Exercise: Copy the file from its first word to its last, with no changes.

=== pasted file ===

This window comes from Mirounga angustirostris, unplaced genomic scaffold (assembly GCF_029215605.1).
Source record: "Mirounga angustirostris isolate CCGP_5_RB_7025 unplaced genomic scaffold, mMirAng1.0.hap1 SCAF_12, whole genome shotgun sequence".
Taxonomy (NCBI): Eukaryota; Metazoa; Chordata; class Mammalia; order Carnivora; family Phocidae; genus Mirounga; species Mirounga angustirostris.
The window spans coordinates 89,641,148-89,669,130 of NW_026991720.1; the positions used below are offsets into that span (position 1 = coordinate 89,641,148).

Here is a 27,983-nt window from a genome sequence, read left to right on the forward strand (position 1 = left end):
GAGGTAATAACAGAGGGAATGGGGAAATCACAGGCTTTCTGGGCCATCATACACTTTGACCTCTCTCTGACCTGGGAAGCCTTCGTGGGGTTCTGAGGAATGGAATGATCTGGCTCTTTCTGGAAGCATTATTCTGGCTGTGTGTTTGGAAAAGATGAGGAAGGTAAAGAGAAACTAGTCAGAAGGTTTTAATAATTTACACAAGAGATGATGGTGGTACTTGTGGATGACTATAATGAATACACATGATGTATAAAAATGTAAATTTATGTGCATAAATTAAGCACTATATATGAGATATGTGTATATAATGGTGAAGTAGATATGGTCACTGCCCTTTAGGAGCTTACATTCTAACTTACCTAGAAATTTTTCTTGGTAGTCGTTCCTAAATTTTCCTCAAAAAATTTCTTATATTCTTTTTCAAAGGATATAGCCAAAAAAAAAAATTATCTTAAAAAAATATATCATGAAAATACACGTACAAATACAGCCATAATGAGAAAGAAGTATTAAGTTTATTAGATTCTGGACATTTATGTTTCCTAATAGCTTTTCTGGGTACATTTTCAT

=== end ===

This window comes from Mirounga angustirostris, unplaced genomic scaffold (assembly GCF_029215605.1).
Source record: "Mirounga angustirostris isolate CCGP_5_RB_7025 unplaced genomic scaffold, mMirAng1.0.hap1 SCAF_12, whole genome shotgun sequence".
Taxonomy (NCBI): Eukaryota; Metazoa; Chordata; class Mammalia; order Carnivora; family Phocidae; genus Mirounga; species Mirounga angustirostris.
The window spans coordinates 89,641,148-89,669,130 of NW_026991720.1; the positions used below are offsets into that span (position 1 = coordinate 89,641,148).

Here is a 27,983-nt window from a genome sequence, read left to right on the forward strand (position 1 = left end):
GAGGTAATAACAGAGGGAATGGGGAAATCACAGGCTTTCTGGGCCATCATACACTTTGACCTCTCTCTGACCTGGGAAGCCTTCGTGGGGTTCTGAGGAATGGAATGATCTGGCTCTTTCTGGAAGCATTATTCTGGCTGTGTGTTTGGAAAAGATGAGGAAGGTAAAGAGAAACTAGTCAGAAGGTTTTAATAATTTACACAAGAGATGATGGTGGTACTTGTGGATGACTATAATGAATACACATGATGTATAAAAATGTAAATTTATGTGCATAAATTAAGCACTATATATGAGATATGTGTATATAATGGTGAAGTAGATATGGTCACTGCCCTTTAGGAGCTTACATTCTAACTTACCTAGAAATTTTTCTTGGTAGTCGTTCCTAAATTTTCCTCAAAAAATTTCTTATATTCTTTTTCAAAGGATATAGCCAAAAAAAAAAATTATCTTAAAAAAATATATCATGAAAATACACGTACAAATACAGCCATAATGAGAAAGAAGTATTAAGTTTATTAGATTCTGGACATTTATGTTTCCTAATAGCTTTTCTGGGTACATTTTCAT